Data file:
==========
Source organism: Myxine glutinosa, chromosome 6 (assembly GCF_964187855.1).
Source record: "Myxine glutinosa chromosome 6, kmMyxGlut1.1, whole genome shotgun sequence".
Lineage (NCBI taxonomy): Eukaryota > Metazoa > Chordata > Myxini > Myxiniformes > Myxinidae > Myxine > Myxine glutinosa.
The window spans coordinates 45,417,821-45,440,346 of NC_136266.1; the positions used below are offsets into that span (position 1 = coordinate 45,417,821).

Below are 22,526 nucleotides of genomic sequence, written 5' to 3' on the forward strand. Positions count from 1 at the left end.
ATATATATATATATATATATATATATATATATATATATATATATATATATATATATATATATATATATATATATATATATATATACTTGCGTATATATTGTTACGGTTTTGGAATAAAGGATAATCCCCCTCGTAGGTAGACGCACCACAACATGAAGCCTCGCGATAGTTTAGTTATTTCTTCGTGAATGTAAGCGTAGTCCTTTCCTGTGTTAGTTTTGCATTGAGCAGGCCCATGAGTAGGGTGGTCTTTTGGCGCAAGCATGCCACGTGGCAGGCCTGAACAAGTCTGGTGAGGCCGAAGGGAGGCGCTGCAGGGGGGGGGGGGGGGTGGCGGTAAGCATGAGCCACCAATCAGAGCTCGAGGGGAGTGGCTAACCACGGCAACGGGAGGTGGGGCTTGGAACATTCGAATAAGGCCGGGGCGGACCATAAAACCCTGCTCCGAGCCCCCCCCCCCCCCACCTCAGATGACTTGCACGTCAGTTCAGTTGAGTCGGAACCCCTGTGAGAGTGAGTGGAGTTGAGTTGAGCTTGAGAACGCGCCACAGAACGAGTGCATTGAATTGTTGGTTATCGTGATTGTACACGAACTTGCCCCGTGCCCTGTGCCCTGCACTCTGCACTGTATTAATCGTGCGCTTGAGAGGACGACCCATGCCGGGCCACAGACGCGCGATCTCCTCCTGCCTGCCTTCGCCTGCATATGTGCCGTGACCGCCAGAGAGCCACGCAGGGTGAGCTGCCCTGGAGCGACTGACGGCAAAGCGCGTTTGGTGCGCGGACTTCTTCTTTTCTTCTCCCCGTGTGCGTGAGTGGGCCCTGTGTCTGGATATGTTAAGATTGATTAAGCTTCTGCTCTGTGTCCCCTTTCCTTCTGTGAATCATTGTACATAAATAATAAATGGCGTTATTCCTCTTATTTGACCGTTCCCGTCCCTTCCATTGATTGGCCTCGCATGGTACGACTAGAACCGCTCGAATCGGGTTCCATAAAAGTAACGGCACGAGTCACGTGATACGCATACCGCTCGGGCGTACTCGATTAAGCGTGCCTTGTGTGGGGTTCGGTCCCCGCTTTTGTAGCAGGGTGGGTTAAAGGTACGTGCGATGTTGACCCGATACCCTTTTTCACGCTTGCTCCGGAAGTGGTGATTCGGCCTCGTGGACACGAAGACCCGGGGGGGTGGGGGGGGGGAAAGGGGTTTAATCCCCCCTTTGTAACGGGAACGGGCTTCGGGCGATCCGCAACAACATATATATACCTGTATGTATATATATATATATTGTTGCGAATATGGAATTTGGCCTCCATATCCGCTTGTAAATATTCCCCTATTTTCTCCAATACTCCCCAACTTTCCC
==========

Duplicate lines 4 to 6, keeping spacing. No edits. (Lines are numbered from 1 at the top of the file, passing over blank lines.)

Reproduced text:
The window spans coordinates 45,417,821-45,440,346 of NC_136266.1; the positions used below are offsets into that span (position 1 = coordinate 45,417,821).

Below are 22,526 nucleotides of genomic sequence, written 5' to 3' on the forward strand. Positions count from 1 at the left end.
ATATATATATATATATATATATATATATATATATATATATATATATATATATATATATATATATATATATATATATATATATATACTTGCGTATATATTGTTACGGTTTTGGAATAAAGGATAATCCCCCTCGTAGGTAGACGCACCACAACATGAAGCCTCGCGATAGTTTAGTTATTTCTTCGTGAATGTAAGCGTAGTCCTTTCCTGTGTTAGTTTTGCATTGAGCAGGCCCATGAGTAGGGTGGTCTTTTGGCGCAAGCATGCCACGTGGCAGGCCTGAACAAGTCTGGTGAGGCCGAAGGGAGGCGCTGCAGGGGGGGGGGGGGGGTGGCGGTAAGCATGAGCCACCAATCAGAGCTCGAGGGGAGTGGCTAACCACGGCAACGGGAGGTGGGGCTTGGAACATTCGAATAAGGCCGGGGCGGACCATAAAACCCTGCTCCGAGCCCCCCCCCCCCCCACCTCAGATGACTTGCACGTCAGTTCAGTTGAGTCGGAACCCCTGTGAGAGTGAGTGGAGTTGAGTTGAGCTTGAGAACGCGCCACAGAACGAGTGCATTGAATTGTTGGTTATCGTGATTGTACACGAACTTGCCCCGTGCCCTGTGCCCTGCACTCTGCACTGTATTAATCGTGCGCTTGAGAGGACGACCCATGCCGGGCCACAGACGCGCGATCTCCTCCTGCCTGCCTTCGCCTGCATATGTGCCGTGACCGCCAGAGAGCCACGCAGGGTGAGCTGCCCTGGAGCGACTGACGGCAAAGCGCGTTTGGTGCGCGGACTTCTTCTTTTCTTCTCCCCGTGTGCGTGAGTGGGCCCTGTGTCTGGATATGTTAAGATTGATTAAGCTTCTGCTCTGTGTCCCCTTTCCTTCTGTGAATCATTGTACATAAATAATAAATGGCGTTATTCCTCTTATTTGACCGTTCCCGTCCCTTCCATTGATTGGCCTCGCATGGTACGACTAGAACCGCTCGAATCGGGTTCCATAAAAGTAACGGCACGAGTCACGTGATACGCATACCGCTCGGGCGTACTCGATTAAGCGTGCCTTGTGTGGGGTTCGGTCCCCGCTTTTGTAGCAGGGTGGGTTAAAGGTACGTGCGATGTTGACCCGATACCCTTTTTCACGCTTGCTCCGGAAGTGGTGATTCGGCCTCGTGGACACGAAGACCCGGGGGGGTGGGGGGGGGGAAAGGGGTTTAATCCCCCCTTTGTAACGGGAACGGGCTTCGGGCGATCCGCAACAACATATATATACCTGTATGTATATATATATATATTGTTGCGAATATGGAATTTGGCCTCCATATCCGCTTGTAAATATTCCCCTATTTTCTCCAATACTCCCCAACTTTCCC